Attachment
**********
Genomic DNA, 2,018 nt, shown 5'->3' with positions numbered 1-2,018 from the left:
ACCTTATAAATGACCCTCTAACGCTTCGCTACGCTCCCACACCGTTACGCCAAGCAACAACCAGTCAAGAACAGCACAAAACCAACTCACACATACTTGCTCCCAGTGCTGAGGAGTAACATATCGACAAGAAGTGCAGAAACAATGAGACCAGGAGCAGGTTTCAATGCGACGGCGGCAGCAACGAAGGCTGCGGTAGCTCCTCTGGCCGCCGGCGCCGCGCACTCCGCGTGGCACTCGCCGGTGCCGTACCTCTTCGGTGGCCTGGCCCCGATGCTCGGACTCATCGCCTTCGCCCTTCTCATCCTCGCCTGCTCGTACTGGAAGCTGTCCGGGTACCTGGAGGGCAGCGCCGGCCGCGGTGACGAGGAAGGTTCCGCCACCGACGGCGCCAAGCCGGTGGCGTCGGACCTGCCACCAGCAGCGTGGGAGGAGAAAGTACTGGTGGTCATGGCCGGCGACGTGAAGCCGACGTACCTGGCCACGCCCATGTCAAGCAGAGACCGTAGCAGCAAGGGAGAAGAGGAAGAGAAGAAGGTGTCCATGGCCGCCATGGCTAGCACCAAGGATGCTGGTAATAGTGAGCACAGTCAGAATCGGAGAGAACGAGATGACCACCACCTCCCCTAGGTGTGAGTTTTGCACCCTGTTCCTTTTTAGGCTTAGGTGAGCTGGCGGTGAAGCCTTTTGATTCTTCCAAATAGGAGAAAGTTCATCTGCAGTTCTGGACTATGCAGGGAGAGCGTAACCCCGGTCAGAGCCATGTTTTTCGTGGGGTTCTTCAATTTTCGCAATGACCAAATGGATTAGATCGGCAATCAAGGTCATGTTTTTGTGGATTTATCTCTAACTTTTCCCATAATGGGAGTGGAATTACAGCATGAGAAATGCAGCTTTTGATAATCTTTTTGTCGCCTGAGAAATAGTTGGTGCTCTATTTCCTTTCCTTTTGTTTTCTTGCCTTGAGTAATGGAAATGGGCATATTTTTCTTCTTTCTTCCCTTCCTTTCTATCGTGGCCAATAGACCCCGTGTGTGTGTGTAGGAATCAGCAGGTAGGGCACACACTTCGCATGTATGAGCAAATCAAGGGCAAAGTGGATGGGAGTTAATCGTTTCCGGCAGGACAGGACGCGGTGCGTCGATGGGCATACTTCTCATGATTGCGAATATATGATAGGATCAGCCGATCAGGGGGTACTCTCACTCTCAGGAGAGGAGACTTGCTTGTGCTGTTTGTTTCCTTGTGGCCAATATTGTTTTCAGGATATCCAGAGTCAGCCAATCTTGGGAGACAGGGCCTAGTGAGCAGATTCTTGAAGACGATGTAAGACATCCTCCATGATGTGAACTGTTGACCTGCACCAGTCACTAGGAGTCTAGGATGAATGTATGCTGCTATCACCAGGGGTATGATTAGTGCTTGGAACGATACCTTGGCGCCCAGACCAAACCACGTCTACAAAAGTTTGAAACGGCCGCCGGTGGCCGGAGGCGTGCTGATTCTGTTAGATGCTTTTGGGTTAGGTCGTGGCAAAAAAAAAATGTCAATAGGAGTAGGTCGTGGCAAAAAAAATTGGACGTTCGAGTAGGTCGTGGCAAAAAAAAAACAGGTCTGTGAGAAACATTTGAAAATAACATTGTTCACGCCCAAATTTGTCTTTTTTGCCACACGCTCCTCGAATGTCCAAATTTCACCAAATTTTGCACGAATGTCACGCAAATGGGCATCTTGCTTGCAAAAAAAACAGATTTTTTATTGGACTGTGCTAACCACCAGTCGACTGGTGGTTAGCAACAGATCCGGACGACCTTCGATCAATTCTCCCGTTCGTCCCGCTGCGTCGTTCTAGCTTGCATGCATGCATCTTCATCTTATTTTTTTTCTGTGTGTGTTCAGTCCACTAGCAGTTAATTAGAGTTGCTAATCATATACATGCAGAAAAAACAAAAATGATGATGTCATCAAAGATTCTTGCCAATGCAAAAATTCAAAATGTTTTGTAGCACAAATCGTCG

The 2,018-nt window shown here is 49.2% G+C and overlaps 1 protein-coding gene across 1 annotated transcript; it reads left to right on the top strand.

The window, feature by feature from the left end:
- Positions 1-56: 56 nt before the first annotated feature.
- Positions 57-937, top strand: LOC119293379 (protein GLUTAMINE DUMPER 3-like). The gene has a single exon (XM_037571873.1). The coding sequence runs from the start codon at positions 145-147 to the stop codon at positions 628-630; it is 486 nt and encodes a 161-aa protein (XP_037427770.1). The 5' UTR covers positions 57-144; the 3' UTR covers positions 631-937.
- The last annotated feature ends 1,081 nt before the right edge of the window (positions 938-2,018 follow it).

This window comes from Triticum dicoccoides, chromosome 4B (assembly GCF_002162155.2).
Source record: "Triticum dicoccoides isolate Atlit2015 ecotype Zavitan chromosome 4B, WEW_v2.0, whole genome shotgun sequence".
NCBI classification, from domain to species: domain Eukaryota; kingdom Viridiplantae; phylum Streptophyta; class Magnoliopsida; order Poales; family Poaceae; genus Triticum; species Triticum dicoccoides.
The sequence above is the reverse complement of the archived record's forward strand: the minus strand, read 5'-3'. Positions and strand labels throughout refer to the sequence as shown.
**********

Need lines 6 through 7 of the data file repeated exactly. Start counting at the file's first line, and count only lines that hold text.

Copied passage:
- Positions 57-937, top strand: LOC119293379 (protein GLUTAMINE DUMPER 3-like). The gene has a single exon (XM_037571873.1). The coding sequence runs from the start codon at positions 145-147 to the stop codon at positions 628-630; it is 486 nt and encodes a 161-aa protein (XP_037427770.1). The 5' UTR covers positions 57-144; the 3' UTR covers positions 631-937.
- The last annotated feature ends 1,081 nt before the right edge of the window (positions 938-2,018 follow it).